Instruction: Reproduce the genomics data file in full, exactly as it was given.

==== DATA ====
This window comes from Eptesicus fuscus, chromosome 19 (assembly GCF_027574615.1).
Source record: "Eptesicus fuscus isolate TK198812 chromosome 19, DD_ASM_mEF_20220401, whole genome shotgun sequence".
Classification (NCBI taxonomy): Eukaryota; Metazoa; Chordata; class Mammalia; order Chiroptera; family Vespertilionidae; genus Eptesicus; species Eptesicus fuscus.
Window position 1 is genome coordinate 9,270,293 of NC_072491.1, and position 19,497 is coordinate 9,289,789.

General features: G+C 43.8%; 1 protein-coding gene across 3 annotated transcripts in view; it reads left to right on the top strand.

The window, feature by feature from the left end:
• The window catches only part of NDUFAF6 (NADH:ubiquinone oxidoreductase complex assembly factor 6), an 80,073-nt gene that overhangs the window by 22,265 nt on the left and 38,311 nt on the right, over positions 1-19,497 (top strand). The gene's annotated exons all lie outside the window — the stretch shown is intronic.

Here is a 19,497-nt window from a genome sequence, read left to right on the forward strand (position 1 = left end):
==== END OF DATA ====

This window comes from Eptesicus fuscus, chromosome 19 (assembly GCF_027574615.1).
Source record: "Eptesicus fuscus isolate TK198812 chromosome 19, DD_ASM_mEF_20220401, whole genome shotgun sequence".
Classification (NCBI taxonomy): Eukaryota; Metazoa; Chordata; class Mammalia; order Chiroptera; family Vespertilionidae; genus Eptesicus; species Eptesicus fuscus.
Window position 1 is genome coordinate 9,270,293 of NC_072491.1, and position 19,497 is coordinate 9,289,789.

General features: G+C 43.8%; 1 protein-coding gene across 3 annotated transcripts in view; it reads left to right on the top strand.

The window, feature by feature from the left end:
• The window catches only part of NDUFAF6 (NADH:ubiquinone oxidoreductase complex assembly factor 6), an 80,073-nt gene that overhangs the window by 22,265 nt on the left and 38,311 nt on the right, over positions 1-19,497 (top strand). The gene's annotated exons all lie outside the window — the stretch shown is intronic.

Here is a 19,497-nt window from a genome sequence, read left to right on the forward strand (position 1 = left end):